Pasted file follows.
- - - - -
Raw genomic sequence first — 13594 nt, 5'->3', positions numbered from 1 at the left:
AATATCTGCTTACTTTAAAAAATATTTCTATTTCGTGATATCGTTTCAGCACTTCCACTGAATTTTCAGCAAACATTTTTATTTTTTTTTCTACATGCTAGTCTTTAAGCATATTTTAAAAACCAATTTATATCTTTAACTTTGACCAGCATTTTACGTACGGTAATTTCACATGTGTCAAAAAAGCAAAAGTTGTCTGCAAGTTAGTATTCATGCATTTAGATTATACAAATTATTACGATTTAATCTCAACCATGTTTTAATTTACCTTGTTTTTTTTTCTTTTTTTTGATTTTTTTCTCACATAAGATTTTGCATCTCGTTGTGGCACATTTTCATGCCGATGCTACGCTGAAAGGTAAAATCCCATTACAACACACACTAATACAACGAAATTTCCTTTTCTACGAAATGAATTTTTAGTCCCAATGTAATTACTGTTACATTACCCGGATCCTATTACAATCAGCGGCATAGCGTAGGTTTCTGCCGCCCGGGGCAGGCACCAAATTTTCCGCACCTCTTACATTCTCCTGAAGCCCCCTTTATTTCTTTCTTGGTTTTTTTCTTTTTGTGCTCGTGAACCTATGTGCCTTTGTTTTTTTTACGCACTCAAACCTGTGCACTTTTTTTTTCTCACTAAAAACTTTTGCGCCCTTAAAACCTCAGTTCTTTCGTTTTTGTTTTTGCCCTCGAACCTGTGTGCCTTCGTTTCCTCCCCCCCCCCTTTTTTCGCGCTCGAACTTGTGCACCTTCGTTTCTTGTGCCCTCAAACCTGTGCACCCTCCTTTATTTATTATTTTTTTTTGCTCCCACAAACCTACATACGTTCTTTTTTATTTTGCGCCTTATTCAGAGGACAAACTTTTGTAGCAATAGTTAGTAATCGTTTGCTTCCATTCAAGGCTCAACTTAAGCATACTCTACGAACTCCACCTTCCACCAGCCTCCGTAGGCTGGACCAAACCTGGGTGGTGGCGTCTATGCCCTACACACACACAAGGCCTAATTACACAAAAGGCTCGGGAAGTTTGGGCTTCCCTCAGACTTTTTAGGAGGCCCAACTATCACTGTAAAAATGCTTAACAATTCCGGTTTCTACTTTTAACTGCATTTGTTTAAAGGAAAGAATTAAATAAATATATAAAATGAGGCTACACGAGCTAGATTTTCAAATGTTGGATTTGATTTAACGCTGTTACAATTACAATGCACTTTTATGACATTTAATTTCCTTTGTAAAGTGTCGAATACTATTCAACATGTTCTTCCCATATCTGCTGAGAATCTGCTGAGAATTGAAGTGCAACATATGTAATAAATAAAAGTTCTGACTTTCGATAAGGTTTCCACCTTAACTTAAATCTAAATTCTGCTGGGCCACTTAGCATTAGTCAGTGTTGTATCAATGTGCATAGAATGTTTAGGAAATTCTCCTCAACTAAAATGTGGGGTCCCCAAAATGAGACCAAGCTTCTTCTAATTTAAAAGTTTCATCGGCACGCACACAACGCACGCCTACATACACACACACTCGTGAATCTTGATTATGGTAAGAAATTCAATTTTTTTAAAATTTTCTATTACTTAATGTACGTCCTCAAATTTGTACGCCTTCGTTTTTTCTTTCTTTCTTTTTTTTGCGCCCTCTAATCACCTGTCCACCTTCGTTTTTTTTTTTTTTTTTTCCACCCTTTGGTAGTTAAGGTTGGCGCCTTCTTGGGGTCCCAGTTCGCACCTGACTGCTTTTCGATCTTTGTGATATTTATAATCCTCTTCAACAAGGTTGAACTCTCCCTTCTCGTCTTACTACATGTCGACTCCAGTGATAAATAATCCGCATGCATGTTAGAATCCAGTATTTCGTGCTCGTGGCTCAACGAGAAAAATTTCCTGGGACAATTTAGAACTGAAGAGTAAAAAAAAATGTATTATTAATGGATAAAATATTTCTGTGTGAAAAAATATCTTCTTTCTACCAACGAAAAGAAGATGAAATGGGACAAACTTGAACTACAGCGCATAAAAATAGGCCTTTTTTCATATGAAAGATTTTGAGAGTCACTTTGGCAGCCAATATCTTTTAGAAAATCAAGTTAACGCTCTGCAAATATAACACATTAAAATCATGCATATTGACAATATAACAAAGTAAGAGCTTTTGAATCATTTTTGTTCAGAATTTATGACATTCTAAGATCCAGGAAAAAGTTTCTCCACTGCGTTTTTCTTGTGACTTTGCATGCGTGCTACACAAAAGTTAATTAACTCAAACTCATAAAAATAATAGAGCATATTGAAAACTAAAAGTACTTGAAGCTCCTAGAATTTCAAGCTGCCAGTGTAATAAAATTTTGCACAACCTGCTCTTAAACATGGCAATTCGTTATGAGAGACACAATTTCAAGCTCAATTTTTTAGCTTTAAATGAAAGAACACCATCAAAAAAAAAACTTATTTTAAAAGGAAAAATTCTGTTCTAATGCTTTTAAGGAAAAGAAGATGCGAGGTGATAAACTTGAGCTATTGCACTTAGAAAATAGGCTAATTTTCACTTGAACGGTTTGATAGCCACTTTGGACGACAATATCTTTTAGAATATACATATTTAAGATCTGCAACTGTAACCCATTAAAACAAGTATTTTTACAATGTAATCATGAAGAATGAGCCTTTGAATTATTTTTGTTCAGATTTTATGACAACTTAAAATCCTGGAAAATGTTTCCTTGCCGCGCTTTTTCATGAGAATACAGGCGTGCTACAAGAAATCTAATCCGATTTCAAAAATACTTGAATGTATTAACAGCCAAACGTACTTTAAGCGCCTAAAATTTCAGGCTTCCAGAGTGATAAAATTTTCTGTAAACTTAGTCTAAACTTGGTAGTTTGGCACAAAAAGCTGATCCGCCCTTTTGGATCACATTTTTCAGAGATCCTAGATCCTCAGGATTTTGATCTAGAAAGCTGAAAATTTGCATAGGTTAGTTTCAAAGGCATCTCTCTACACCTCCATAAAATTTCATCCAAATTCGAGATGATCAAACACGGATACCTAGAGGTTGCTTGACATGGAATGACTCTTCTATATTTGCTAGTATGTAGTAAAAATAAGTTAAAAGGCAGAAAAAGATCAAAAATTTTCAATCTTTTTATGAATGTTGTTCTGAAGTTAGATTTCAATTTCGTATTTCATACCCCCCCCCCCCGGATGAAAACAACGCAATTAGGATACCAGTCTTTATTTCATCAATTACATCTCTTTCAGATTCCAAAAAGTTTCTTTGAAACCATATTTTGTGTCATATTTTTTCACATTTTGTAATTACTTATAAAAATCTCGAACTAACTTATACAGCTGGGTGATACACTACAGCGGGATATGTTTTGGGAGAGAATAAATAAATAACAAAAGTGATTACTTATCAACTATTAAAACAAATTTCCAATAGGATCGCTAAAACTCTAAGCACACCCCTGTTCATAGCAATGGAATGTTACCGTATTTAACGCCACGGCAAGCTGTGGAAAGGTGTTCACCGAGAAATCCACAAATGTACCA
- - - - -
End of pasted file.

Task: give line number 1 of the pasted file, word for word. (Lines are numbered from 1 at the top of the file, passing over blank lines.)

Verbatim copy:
Raw genomic sequence first — 13594 nt, 5'->3', positions numbered from 1 at the left: